SNELLVILLE — Todd Wofford had one big reason to like Monday's Gwinnett Football Fellowship Golf Tournament — the 50-inch LED TV he won in a raffle.
The prize was big enough that the Central Gwinnett head coach needed help getting it to his car, but it was simply the capper of a fun day of golf and fellowship among Gwinnett's high school football coaches at Summit Chase Country Club.
Every Gwinnett football program brings a group, typically the head coach and some assistants, for the annual tourney sponsored by Sports Medicine South, a Gwinnett-based orthopaedic surgery and sports medicine center.
Wofford's foursome didn't fare well in scoring with a 70 that tied for last place, which earned a prize that included lessons, but the group still enjoyed the day.
"It's cool every year to come out and play with all these guys," Wofford said. "Gwinnett's different from a lot of places where we get chances like this to socialize in a non-competitive way, get to know each other. Getting close to the season, this is maybe the last time we get to do this until the all-star game (at the end of the season). It's fun. It's also a great chance to bond with your own coaches outside of the school setting."
Gwinnett Medical Center's team won the tournament with a 57, two shots ahead of runner-up Georgia Gwinnett College. Norcross and Wesleyan shared third place overall and first among high school teams with a 61.
The event was less about competition, though, and more about fellowship, as its title suggests. Players and coaches from various teams chatted with each other, a setting provided by businesses who help out with donations of food and sponsorship money.
The tourney supports the Linda Jones Memorial Scholarship, which honors the longtime Brookwood supporter who passed away last year. Every Gwinnett school will have one senior earn the scholarship later this year when it's presented at the Touchdown Club of Gwinnett's all-star game.
"There are two reasons I do this," said Sports Medicine South owner and orthopaedic surgeon Gary Levengood. "One, I think the coaches, especially assistant coaches, don't get enough recognition. They work so hard during the year. It's a great opportunity for fellowship and giving them an opportunity to have a good time.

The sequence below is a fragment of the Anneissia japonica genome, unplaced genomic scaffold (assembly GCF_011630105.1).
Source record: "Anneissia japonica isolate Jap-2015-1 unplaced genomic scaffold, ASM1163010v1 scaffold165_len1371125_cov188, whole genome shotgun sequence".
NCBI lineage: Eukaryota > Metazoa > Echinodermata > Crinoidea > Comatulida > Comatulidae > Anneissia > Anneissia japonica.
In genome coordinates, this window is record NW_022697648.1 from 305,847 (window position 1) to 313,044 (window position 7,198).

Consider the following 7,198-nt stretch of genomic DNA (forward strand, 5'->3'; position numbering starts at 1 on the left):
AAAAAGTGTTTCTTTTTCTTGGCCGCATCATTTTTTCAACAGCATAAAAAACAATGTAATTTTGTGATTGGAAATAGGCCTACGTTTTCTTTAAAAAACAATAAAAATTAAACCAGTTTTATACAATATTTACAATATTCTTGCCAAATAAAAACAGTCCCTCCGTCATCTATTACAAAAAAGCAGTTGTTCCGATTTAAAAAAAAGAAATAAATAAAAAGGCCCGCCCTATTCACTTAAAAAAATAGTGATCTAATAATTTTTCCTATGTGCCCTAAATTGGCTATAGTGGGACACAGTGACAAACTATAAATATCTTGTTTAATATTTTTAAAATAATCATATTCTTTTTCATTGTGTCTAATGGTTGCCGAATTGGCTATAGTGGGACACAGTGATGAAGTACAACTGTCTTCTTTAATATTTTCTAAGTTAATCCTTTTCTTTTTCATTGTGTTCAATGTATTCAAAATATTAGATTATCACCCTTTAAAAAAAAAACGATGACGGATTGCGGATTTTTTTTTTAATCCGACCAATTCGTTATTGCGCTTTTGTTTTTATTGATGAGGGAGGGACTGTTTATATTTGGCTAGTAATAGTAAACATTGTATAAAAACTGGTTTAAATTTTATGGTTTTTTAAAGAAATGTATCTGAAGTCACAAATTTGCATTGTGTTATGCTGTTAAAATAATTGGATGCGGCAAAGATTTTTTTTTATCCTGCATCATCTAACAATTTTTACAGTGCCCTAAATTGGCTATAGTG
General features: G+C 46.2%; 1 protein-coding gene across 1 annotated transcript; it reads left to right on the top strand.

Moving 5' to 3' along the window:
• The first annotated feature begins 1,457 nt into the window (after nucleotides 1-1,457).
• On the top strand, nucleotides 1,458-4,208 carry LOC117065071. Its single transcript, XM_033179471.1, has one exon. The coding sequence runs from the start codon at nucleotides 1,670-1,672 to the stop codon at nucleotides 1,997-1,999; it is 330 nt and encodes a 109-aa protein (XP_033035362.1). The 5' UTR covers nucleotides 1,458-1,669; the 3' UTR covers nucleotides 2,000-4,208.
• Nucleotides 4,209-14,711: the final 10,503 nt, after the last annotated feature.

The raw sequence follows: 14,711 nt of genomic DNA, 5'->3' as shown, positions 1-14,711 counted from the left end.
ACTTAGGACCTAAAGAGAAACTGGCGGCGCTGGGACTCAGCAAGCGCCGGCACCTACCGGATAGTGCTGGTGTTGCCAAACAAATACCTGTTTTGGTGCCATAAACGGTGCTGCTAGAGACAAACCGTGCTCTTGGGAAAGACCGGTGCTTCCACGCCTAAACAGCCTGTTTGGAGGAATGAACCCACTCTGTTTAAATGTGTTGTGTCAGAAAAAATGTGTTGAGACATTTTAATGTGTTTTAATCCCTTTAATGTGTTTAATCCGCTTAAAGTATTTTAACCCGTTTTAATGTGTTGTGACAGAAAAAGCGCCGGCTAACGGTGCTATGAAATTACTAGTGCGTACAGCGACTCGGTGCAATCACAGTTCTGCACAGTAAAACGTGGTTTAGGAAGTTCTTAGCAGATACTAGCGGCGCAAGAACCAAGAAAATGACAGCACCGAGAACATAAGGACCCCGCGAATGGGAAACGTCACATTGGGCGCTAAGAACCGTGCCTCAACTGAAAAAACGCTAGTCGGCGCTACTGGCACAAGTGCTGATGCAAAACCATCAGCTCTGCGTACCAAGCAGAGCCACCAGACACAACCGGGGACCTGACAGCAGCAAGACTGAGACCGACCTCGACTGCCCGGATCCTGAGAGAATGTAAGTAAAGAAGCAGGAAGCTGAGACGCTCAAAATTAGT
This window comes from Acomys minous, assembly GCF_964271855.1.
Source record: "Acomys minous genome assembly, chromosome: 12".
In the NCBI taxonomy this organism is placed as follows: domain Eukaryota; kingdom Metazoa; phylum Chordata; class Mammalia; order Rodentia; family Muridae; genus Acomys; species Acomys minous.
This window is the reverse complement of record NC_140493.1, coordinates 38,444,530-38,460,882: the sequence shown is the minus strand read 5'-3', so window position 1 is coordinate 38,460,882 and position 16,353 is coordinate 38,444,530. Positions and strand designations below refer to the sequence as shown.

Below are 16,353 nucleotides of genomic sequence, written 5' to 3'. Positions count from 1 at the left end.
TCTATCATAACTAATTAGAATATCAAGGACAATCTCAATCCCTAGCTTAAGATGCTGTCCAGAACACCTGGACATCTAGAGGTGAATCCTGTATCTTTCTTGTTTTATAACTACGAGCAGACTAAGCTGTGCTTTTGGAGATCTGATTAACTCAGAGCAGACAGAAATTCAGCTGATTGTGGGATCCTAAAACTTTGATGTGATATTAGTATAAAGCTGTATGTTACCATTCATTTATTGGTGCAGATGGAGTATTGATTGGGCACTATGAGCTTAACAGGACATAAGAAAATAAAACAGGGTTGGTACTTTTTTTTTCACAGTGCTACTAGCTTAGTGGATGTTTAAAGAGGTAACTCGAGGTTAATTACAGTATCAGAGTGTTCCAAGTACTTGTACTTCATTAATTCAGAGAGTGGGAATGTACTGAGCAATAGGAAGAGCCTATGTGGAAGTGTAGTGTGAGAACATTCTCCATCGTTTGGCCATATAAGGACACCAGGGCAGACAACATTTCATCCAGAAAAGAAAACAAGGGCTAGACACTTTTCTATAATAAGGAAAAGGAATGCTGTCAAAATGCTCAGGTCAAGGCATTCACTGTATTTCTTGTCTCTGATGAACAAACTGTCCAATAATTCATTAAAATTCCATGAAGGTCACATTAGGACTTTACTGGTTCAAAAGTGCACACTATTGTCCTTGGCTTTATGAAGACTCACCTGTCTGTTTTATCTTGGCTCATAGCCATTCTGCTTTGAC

"The other part is the scholarship aspect of it, being able to get the people to come out and donate money, goods and time, so at the end of the day we can give back money to the kids for scholarships."
Levengood also made another announcement Monday about a deal SMS worked out with Bledsoe Brace Systems, which will provide 10 sets of knee braces to every Gwinnett high school football program this season free of charge.
The new Bledsoe NZONE knee braces, to be used for interior linemen, are part of a study this season on the efficiency of the knee brace for linemen.
"I think most schools are excited about doing it. Given the rash of knee injuries we had last year, it's a no-brainer. If there's anything we can do to decrease injuries for these kids, make it safer, that's great.
"The other thing nice about today is getting Marla Shapiro in front of everybody to talk about our concussion institute because that's going to be huge this year."
Shapiro is the neuropsychologist for Gwinnett Medical Center's new groundbreaking Concussion Institute, which will help local athletes and coaches with a state-of-the-art facility. It is of particular importance this year since Georgia passed a Return to Play Act earlier this year that requires public and private schools to provide information to parents on concussions and establish certain policies for dealing with student head injuries.